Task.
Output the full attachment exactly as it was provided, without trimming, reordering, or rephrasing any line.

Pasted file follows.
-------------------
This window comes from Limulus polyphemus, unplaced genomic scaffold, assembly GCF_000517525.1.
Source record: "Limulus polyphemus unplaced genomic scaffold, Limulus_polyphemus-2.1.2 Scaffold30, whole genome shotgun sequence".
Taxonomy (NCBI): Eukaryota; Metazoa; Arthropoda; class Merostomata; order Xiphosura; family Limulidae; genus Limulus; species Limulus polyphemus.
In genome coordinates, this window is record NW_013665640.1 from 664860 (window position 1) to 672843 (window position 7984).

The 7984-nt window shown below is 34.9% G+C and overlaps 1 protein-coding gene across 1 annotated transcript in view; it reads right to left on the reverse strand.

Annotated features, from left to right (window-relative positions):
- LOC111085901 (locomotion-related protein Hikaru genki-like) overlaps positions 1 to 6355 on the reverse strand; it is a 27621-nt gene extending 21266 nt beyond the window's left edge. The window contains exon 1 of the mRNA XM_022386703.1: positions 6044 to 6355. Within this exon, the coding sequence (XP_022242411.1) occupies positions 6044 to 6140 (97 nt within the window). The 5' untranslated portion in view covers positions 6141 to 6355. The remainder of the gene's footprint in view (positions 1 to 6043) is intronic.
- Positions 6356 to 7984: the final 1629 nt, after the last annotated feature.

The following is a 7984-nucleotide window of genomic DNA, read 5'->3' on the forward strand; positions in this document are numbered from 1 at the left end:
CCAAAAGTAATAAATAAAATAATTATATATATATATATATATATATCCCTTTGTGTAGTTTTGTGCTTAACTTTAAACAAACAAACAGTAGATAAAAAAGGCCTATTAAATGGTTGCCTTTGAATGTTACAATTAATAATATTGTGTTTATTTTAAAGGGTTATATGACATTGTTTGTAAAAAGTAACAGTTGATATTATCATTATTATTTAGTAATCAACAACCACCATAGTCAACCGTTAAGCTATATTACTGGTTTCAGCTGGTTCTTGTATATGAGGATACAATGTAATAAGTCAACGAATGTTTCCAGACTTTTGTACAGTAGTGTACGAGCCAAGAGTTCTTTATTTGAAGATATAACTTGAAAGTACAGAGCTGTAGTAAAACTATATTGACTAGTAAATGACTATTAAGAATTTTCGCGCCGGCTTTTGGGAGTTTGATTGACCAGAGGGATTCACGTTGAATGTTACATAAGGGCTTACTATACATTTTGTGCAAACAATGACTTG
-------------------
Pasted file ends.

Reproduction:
This window comes from Limulus polyphemus, unplaced genomic scaffold, assembly GCF_000517525.1.
Source record: "Limulus polyphemus unplaced genomic scaffold, Limulus_polyphemus-2.1.2 Scaffold30, whole genome shotgun sequence".
Taxonomy (NCBI): Eukaryota; Metazoa; Arthropoda; class Merostomata; order Xiphosura; family Limulidae; genus Limulus; species Limulus polyphemus.
In genome coordinates, this window is record NW_013665640.1 from 664860 (window position 1) to 672843 (window position 7984).

The 7984-nt window shown below is 34.9% G+C and overlaps 1 protein-coding gene across 1 annotated transcript in view; it reads right to left on the reverse strand.

Annotated features, from left to right (window-relative positions):
- LOC111085901 (locomotion-related protein Hikaru genki-like) overlaps positions 1 to 6355 on the reverse strand; it is a 27621-nt gene extending 21266 nt beyond the window's left edge. The window contains exon 1 of the mRNA XM_022386703.1: positions 6044 to 6355. Within this exon, the coding sequence (XP_022242411.1) occupies positions 6044 to 6140 (97 nt within the window). The 5' untranslated portion in view covers positions 6141 to 6355. The remainder of the gene's footprint in view (positions 1 to 6043) is intronic.
- Positions 6356 to 7984: the final 1629 nt, after the last annotated feature.

The following is a 7984-nucleotide window of genomic DNA, read 5'->3' on the forward strand; positions in this document are numbered from 1 at the left end:
CCAAAAGTAATAAATAAAATAATTATATATATATATATATATATATCCCTTTGTGTAGTTTTGTGCTTAACTTTAAACAAACAAACAGTAGATAAAAAAGGCCTATTAAATGGTTGCCTTTGAATGTTACAATTAATAATATTGTGTTTATTTTAAAGGGTTATATGACATTGTTTGTAAAAAGTAACAGTTGATATTATCATTATTATTTAGTAATCAACAACCACCATAGTCAACCGTTAAGCTATATTACTGGTTTCAGCTGGTTCTTGTATATGAGGATACAATGTAATAAGTCAACGAATGTTTCCAGACTTTTGTACAGTAGTGTACGAGCCAAGAGTTCTTTATTTGAAGATATAACTTGAAAGTACAGAGCTGTAGTAAAACTATATTGACTAGTAAATGACTATTAAGAATTTTCGCGCCGGCTTTTGGGAGTTTGATTGACCAGAGGGATTCACGTTGAATGTTACATAAGGGCTTACTATACATTTTGTGCAAACAATGACTTG